"Order wisely and you'll eat really well for a modest sum. Order not so wisely and you will likely end up disappointed."
85 10th Avenue, New York NY 10011 (b/n 15th and 16th Street; map); craftsteak.com; 212-400-6699
Service: Food came quickly, but our server was not particularly attentive in a quarter-full restaurant
Setting: Bar area at Craftsteak, reasonably well-spaced tables for a lounge
Compare It To: Craftbar
Must-Haves: Pull-apart rolls, fried oysters, half-steak and fries, ice cream sandwich, cupcake
Cost: $35 includes beverage, tax, and tip
Grade: B+ for the pull-apart rolls, fried oysters, half steak, fries, ice cream sandwiches, and the cupcake Everything else we tried on the menu: C
The come-on is irresistible. Top Chef's Tom Colicchio (one of my favorite all-time cooks) puts a low-price comfort-food lounge in the bar area at his fancy-pants Craftsteak. He told me himself recently at the South Beach Wine & Food Festival that the half-steak with fries was a great deal: six ounces of dry-aged bone-in strip steak and fries for $14.50. In my not-thin-but-getting-there state this deal seemed to be the best way to practice portion control while eating beef.
The rest of the menu is equally appealing for the same comforting reasons: fried oysters, oyster roast, deviled eggs with country ham, corned beef and cabbage egg rolls, sliders, fried mac and cheese, chicken fried cod and hash browns, lamb spare ribs, grilled cheese with country ham, burgers and hand-cut fries, brisket, sauerkraut, and provolone reuben, Wagyu nachos, meatball, gnocchi, and smoked mozzarella casserole, ice cream sandwiches, and cupcakes.
We were powerless to resist such a menu, so we descended five strong on Halfsteak, determined to take its measure by ordering as much of the menu as we could. Would we walk away comforted to no end or disappointed by the unfulfilled promise of a great concept badly executed? That, serious eaters, is the question.
It turns out the answer is a little bit of both. Halfsteak was half good and half bad. Order wisely and you'll eat really well for a modest sum. Order not so wisely and you will likely end up disappointed.
Being serious eaters, we are going to accentuate the positive. Though they are nowhere to be found on the menu, the pull-apart rolls are a must-order here. They're impossibly light—crisp on the outside, and tender on the inside. It would not be unwise to order another set of six. They are that good.
Follow the rolls with the fried oysters ($6.50). You get four crisp, greaseless bivalves placed back in their shells topped with smoked cole slaw. Sounds delicious, right? They are.
The corned beef and cabbage egg roll ($6.50) is, to its credit, much more corned beef than cabbage, and its wrapper is light and thin if not quite golden brown.
Lamb spare ribs ($9.50) were slightly fatty, as they always are, but they were nicely charred, had a lovely Greek herb spice rub, and came in a pool of soothing raita.
The half-steak with fries ($14.50) was just like Tom said it would be. The six-ounce bone-in strip steak was cooked slightly more than our requested medium-rare, but it had a proper sear and char and if you gnaw on the meat on the bone you do get a hint of funky, nutty, minerally dry-aging. It's just enough steak if you've had one fried oyster and one of those great pull-apart rolls. If you need a little more savory sustenance, the terrific salty fries will do the trick.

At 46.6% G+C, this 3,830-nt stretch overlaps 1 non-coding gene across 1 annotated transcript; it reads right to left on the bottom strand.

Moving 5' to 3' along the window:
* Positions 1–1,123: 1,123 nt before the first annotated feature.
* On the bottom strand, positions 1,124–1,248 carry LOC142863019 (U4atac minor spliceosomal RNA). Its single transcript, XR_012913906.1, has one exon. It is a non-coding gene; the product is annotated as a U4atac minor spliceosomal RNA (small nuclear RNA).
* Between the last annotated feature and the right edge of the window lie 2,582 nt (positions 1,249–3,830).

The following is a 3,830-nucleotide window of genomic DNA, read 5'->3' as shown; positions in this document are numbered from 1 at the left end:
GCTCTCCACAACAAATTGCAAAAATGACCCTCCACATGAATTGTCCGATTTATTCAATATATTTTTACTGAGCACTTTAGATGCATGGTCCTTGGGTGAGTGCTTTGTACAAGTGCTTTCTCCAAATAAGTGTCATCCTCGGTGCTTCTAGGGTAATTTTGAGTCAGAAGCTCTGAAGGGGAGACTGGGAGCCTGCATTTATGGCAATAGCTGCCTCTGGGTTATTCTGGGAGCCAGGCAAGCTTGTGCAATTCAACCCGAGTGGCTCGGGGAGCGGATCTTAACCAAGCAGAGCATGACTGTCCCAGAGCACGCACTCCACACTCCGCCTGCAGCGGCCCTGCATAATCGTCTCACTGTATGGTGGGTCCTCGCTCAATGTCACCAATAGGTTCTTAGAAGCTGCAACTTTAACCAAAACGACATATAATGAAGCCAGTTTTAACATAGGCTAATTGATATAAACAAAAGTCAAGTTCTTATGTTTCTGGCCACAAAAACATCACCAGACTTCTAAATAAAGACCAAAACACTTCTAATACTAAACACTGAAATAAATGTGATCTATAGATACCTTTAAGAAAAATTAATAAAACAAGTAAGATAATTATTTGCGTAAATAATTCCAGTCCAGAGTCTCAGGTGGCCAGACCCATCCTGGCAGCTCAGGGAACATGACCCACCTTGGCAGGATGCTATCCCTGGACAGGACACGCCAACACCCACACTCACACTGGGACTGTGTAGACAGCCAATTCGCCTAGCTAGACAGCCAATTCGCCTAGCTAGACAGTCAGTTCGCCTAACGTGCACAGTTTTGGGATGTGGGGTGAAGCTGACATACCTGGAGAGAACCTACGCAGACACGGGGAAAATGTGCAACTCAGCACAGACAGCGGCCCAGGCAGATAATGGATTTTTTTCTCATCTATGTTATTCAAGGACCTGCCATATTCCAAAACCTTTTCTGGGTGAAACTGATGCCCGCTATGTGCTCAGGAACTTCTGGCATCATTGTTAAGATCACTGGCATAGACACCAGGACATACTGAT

Dessert was two kinds of ice cream sandwiches (each $4.50), one with oatmeal cookies and ginger ice cream, the other peanut butter cookies with caramel ice cream. Both were perfectly executed. The cookies were halfway between crunchy and soft, and the insanely creamy, vividly flavored ice creams were the perfect consistency and texture you want in an ice cream sandwich (no rock-hard ice cream sandwiches allowed). The banana cupcake ($4.50) was just as good. The banana frosting was not cloyingly sweet, and the cake was moist and light. This is the banana cupcake against which all other banana cupcakes will be judged.
What you just read was the good part of the meal and the menu. What follows—and I am going to keep this brief—is the bad and the downright ugly. Chicken fried cod ($9.50) was salt-free cod fish sticks; fried mac and cheese ($6.50) was totally forgettable and blah, and that's hard to do given what's in it.
Anything between two pieces of bread should be avoided here: the sliders ($6.50) were dry and mealy, as was the burger ($11.50). Neither patty had the slightest bit of internal moisture. The grilled cheese and country ham sandwich ($11.50) was a greasy disappointment. The brisket, sauerkraut, and provolone reuben ($11.50) had dry slices of brisket on bread that was way too thick for the sandwich.
Wagyu nachos ($13.50) had no discernible Wagyu beef flavor. It did have some dark pellets that suggested they were made out of beef.
Order carefully, and you can have a great, bargain-priced meal at Halfsteak. The pull-apart rolls, the fried oysters, the half steak and fries, and a cupcake or ice cream sandwich comprise a seriously delicious dinner. Just avoid the bad food that held so much promise when the menu was written.